Yves C. Pierre
Coming up on the label side of the music business, most of Yves C. Pierre’s mentors who gave her an opportunity and supported her were Black women. She reflects that, upon entering the agency space and not having “that same reflection of people that look like me, it was completely jarring.”
“So fast forward over nine years later, to really be able to have the power to change the landscape is so important to me, because I don’t want anyone else coming behind me having those same kinds of feelings.” Pierre is working to bring about change via her recently announced role as one of the members of ICM’s Concerts Leadership Committee and via the creation of Diversify ICM.
She’s also passionate about intentionally pouring information into her mentees from organizations including She Is The Music, Femme It Forward, Culture Creators and Power 2 Inspire.
What Pierre Has Learned From Mentors Including Mignon Espy, Chaka Pilgrim, Kevin “Coach K” Lee, Ethiopia Habtemariam and Jaha Johnson:
“Having confidence in what you’re doing. … I had to learn that. I had to believe in myself and the work I was doing. It didn’t come easy. You always second guess yourself … but to know that I had someone pointing me in the right direction or reinforcing how things were going, [saying] ‘You’re doing a good job’ [made a difference]. … That’s something that I learned on the label side so that when I got to the agency world, that sort of confidence piece of understanding the culture, of understanding artists, understanding the business side of it, it didn’t take that long for me to feel that confidence in myself.”
Tips For A Mentor-Mentee Relationship:
“I don’t think a mentee-mentor relationship is cookie-cutter. I know people always say this, but you have to meet people where they are. I can’t treat every mentee the same. They have different backgrounds, different goals and different influences in their lives. So it’s more so about meeting them where they are and having some sort of common goal and respect. At the end of the day yes, they might be younger than me and yes, they might want to be where I am, but there’s still a respect level that needs to be there. I think everyone needs to be respected for who they are and what they bring to the table, and I think if you start with those things, you’ll have a full mentor-mentee relationship.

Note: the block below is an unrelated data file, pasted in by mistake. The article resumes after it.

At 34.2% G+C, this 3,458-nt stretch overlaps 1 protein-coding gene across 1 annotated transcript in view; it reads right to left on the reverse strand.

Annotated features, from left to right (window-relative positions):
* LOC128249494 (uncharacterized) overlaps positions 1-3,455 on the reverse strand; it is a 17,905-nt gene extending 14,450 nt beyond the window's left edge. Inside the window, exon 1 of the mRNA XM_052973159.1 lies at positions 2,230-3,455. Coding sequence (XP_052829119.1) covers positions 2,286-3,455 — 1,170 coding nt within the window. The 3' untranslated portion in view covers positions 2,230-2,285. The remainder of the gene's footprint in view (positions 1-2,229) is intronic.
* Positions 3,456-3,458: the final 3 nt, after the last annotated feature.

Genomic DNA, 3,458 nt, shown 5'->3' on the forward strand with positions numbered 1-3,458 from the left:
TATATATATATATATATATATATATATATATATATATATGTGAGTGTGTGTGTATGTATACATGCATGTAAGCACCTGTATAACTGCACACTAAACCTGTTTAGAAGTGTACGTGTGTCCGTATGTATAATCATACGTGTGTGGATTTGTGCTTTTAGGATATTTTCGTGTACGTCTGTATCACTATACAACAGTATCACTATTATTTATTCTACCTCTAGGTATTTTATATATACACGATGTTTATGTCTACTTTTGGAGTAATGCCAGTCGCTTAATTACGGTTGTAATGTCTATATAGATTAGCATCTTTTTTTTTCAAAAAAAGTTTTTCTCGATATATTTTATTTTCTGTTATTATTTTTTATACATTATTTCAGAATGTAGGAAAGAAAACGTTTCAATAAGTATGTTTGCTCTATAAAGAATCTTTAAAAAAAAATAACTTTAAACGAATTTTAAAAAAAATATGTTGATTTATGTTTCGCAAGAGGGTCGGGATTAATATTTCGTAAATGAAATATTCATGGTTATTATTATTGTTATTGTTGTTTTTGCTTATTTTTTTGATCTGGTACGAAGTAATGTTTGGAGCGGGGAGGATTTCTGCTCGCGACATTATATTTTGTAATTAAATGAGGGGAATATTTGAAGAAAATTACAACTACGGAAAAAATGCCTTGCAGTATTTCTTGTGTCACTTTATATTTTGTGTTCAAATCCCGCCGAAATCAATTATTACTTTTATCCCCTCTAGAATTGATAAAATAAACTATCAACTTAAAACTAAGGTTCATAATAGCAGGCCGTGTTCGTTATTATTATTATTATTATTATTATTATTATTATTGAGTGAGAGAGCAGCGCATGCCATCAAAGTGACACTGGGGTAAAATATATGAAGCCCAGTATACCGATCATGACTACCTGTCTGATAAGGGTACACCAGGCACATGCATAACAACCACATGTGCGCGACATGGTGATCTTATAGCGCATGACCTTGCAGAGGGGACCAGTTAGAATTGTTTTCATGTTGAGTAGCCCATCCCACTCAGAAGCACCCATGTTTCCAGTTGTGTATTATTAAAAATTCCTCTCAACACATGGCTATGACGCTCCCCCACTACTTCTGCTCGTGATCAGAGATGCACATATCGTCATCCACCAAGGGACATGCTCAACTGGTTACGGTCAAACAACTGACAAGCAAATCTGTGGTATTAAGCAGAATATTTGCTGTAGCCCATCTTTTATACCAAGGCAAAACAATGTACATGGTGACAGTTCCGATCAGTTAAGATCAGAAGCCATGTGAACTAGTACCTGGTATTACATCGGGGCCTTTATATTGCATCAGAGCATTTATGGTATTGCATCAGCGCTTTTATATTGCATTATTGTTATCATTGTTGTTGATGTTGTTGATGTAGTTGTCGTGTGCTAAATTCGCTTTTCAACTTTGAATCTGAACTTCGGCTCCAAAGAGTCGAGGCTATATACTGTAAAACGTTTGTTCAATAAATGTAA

“And being as honest as possible about the process, but also being as honest about your own experience. I think you’ve got to give people the good, the bad and the ugly because people have to make informed decisions as much as possible. There is a sort of pull-the-curtain-back conversation that you have to have with your mentee to really develop some trust with them.”
The business philosophy you live by?
Cultivating my relationships and friendships is not a business move – I don’t do it for the business part of it. I think the business that I drum up through those relationships are added value, but my relationships, my friendships in this entertainment industry are super important to me because more often than not these are people that I’ve known for a very, very, very long time and that I consider family. Cultivating these relationships, it’s not like a chess move or a business move.
Which music artist or band has most helped you get through this year?
D-Nice and his Club Quarantine. And Swizz Beatz and Timbaland’s Verzuz.
The artist you would most like to see live when touring and festivals return?
I don’t think for me it’s about a particular artist. I think it’s about the camaraderie of being in a space with people that you work hard every day with. To be able to play hard with them as well is what I’m looking forward to more so than any sort of artist on a stage. Getting off of Zoom, getting off of the whole conference call, really being able to spend time with people.
When it’s safe to do so, will you go back to the office, work remotely or a combination of both? Why?
I think it’ll be a combination of both. I think everyone’s sort of learning how this is going to work going forward, and I know that there are certain things that need to be protected and changed a bit. I think that people are open to a myriad of ways that that works out.
Artists to watch breaking next year?
An emerging artist that had an amazing trajectory thus far since we signed them is this artist by the name of Q. And I’m going to toot my own horn, but I’m waiting for the Migos Culture III album. I think everyone is including myself.
How do you think livestreaming will or won’t be integrated into your business going forward?
Pre-COVID we saw festivals trying to implement those things, but those were very much an afterthought kind of conversation. I think the business model is going to have to figure out how to include livestreams in addition to in-building things because the amount of people you can reach across the globe can be an added value when you’re trying to set someone up in a place where financially they might not be able to physically get there. Talking about trying to drum up interest virtual might be the way to go to do some artist development. So I think it’s going to be a hybrid.
Your favorite music documentary – recent or old?
“The Black Godfather.”
Zoom, Clubhouse or TikTok? Why?
I’ll pick Clubhouse because it was something new. In the initial phase of it, over the summer last year, it was a way to connect with folks that you hadn’t connected with in a long time. You might not necessarily have been on Zoom with them either. So it allowed me to sort of reconnect with my friends that were in entertainment, who weren’t necessarily at other agencies, they’re in other walks of life. Being able to talk to them at all hours of the day, at night, it was just an outlet. So that was great to sort of sit in a room and shoot the shit and talk to people.